by Emily Starr (President/CEO

I always knew I wanted to be an elementary teacher. I idolized my creative fifth grade teacher, Mrs. Burnett, who inspired my love of writing with outdoor journeys to sit under trees and journal. I was intrigued by my sixth grade teacher, Mr. Campbell, who designed fantastic labs for us to experiment using the scientific process. I loved school buildings with colorful bulletin boards, clanging bells, squeaking shoes in the gym, and loud conversations in the cafeteria. So it was no surprise when so many of my peers were struggling to decide their future careers, I declared elementary education as my major and never looked back.

Emily Starr and her fourth grade student in 2005.

I taught fourth grade for five years, first at Briggs Elementary in Maquoketa, Iowa, and then at Ekstrand Elementary in DeWitt, Iowa. I had fun using technology in my lessons, which also came as no surprise. My mom was a business education teacher, so I grew up learning to type with Mavis Beacon Teaches Typing on the first IBM computers. (And playing Snake Byte when my lesson was finished!)

My first year I won Iowa’s Spotlight on Education Technology Award for my use of technology in the classroom. So you can imagine how excited I was when at Ekstrand, I was one of the first teachers to receive a projector. I saw it as a window to the world and an exciting new possibility for engaging my students. But my excitement quickly turned to disappointment, and my disappointment to frustration, and my frustration to dread.

I searched the internet hours at a time for quality interactive content to visually explore math concepts and apply reading comprehension skills. I should have been developing engaging lessons using interactive content during all those hours, not simply searching to find it.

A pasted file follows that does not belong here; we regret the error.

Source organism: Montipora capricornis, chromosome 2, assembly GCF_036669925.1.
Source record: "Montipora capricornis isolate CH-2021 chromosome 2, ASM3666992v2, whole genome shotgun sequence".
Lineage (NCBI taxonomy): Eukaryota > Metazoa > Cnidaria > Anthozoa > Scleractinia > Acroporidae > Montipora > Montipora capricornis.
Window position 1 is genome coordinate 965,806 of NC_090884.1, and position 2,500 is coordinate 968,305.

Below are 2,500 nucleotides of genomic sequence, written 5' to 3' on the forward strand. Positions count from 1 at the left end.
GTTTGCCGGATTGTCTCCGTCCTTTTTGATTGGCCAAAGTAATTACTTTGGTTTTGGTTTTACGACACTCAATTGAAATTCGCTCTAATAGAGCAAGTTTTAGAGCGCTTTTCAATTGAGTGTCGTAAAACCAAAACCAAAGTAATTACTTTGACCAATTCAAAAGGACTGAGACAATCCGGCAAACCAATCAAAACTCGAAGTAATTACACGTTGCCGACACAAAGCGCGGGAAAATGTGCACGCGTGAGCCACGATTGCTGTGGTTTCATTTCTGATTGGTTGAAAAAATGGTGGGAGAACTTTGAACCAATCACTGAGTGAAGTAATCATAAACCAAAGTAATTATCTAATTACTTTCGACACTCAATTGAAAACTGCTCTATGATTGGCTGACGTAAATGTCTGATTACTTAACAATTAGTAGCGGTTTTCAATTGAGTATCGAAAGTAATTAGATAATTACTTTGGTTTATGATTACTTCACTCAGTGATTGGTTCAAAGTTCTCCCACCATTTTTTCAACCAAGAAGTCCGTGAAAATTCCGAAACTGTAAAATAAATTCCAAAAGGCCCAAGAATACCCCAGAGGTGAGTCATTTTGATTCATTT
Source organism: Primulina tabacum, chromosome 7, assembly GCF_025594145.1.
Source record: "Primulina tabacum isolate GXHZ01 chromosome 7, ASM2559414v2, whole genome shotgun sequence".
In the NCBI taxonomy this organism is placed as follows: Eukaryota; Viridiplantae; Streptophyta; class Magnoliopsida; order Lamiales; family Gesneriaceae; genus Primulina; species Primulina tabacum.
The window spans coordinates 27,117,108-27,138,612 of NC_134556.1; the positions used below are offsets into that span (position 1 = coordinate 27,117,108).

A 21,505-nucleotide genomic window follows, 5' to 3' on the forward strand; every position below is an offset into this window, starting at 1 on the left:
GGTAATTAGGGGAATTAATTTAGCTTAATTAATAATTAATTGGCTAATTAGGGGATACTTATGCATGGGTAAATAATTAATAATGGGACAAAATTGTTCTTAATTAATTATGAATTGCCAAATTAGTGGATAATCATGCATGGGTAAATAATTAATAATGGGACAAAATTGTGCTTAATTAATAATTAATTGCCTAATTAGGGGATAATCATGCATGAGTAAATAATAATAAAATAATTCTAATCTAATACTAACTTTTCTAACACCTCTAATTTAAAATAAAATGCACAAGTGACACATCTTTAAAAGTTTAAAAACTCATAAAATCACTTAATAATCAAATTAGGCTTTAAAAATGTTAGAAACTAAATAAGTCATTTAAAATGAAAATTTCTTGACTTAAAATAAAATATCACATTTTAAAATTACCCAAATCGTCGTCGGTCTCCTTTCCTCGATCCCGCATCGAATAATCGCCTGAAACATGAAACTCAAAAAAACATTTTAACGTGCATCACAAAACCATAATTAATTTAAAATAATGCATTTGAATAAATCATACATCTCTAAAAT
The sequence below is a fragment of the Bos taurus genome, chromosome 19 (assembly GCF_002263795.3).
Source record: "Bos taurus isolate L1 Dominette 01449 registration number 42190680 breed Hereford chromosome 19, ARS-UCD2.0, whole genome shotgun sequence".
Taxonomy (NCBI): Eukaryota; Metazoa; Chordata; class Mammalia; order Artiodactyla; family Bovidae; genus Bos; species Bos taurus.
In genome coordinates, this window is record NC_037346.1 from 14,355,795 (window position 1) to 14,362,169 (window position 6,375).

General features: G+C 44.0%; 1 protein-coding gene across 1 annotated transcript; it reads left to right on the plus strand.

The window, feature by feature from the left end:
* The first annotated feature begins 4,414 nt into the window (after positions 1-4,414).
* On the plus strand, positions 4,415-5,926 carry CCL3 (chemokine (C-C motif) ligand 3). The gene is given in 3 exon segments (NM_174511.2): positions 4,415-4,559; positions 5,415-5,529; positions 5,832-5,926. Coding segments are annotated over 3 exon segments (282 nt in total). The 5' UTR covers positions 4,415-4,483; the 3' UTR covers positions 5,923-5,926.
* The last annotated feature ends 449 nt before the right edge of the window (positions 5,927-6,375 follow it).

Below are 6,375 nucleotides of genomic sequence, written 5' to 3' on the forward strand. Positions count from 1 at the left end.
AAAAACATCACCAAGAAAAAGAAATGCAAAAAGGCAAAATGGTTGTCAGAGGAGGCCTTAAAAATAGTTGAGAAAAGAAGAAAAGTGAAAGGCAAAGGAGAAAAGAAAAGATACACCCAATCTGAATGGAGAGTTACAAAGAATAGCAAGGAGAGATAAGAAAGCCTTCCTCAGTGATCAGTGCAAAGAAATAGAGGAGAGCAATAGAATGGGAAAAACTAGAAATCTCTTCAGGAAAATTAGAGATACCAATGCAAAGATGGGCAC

Much of my school’s software collection was out of date and what did work only covered a small portion of my curriculum. I investigated new software, but it was sold in pieces and parts, and the comprehensive programs were ridiculously expensive. I was tired of searching and angered by the lack of a solution.

What I really wanted was a library of digital content that covered my entire curriculum and allowed me to select the resources that were best for my lessons and my students. That library simply didn’t exist. So in 2005, I decided to create it myself so other teachers wouldn’t experience the same frustrations I had.

From its classroom roots, StarrMatica has grown to be an award-winning library of online digital content for interactive whiteboards, tablets, response systems, projectors and computers. Teachers and students benefit from 4,800 K-6 reading and math simulations, animations, activities, games and assessments searchable by grade, topic, state standard, National Core Curriculum, and textbook curriculums.

Classroom educators design and review our research-based content, making StarrMatica like a friendly colleague with digital content expertise. Just as I had envisioned, educators who partner with StarrMatica quickly locate targeted content for specific lessons and for specific students, so they can spend their valuable time planning effective lessons that leverage technology so every student can shine.

Now you know why I say StarrMatica is “Your Digital Content Teaching Partner”.

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